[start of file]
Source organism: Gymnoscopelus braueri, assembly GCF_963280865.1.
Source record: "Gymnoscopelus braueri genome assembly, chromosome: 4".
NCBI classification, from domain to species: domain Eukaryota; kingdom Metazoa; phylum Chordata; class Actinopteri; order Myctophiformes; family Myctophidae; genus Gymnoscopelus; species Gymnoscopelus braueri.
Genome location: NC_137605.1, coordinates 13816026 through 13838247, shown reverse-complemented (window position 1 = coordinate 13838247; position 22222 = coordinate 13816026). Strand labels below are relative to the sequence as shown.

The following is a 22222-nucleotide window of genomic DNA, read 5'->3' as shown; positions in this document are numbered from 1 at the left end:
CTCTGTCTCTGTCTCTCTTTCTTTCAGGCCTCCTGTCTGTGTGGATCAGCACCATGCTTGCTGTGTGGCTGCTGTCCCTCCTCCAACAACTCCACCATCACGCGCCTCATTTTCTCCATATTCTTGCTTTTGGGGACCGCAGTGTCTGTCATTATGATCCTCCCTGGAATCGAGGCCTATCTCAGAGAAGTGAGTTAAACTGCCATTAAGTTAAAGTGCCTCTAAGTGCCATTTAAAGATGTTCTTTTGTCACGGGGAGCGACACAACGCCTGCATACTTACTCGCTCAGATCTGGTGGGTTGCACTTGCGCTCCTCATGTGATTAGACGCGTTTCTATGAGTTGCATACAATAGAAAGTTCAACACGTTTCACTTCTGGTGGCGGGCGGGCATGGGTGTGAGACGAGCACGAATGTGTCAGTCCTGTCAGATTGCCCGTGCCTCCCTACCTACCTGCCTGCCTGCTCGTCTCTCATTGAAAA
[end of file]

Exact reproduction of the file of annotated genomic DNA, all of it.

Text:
Source organism: Gymnoscopelus braueri, assembly GCF_963280865.1.
Source record: "Gymnoscopelus braueri genome assembly, chromosome: 4".
NCBI classification, from domain to species: domain Eukaryota; kingdom Metazoa; phylum Chordata; class Actinopteri; order Myctophiformes; family Myctophidae; genus Gymnoscopelus; species Gymnoscopelus braueri.
Genome location: NC_137605.1, coordinates 13816026 through 13838247, shown reverse-complemented (window position 1 = coordinate 13838247; position 22222 = coordinate 13816026). Strand labels below are relative to the sequence as shown.

The following is a 22222-nucleotide window of genomic DNA, read 5'->3' as shown; positions in this document are numbered from 1 at the left end:
CTCTGTCTCTGTCTCTCTTTCTTTCAGGCCTCCTGTCTGTGTGGATCAGCACCATGCTTGCTGTGTGGCTGCTGTCCCTCCTCCAACAACTCCACCATCACGCGCCTCATTTTCTCCATATTCTTGCTTTTGGGGACCGCAGTGTCTGTCATTATGATCCTCCCTGGAATCGAGGCCTATCTCAGAGAAGTGAGTTAAACTGCCATTAAGTTAAAGTGCCTCTAAGTGCCATTTAAAGATGTTCTTTTGTCACGGGGAGCGACACAACGCCTGCATACTTACTCGCTCAGATCTGGTGGGTTGCACTTGCGCTCCTCATGTGATTAGACGCGTTTCTATGAGTTGCATACAATAGAAAGTTCAACACGTTTCACTTCTGGTGGCGGGCGGGCATGGGTGTGAGACGAGCACGAATGTGTCAGTCCTGTCAGATTGCCCGTGCCTCCCTACCTACCTGCCTGCCTGCTCGTCTCTCATTGAAAA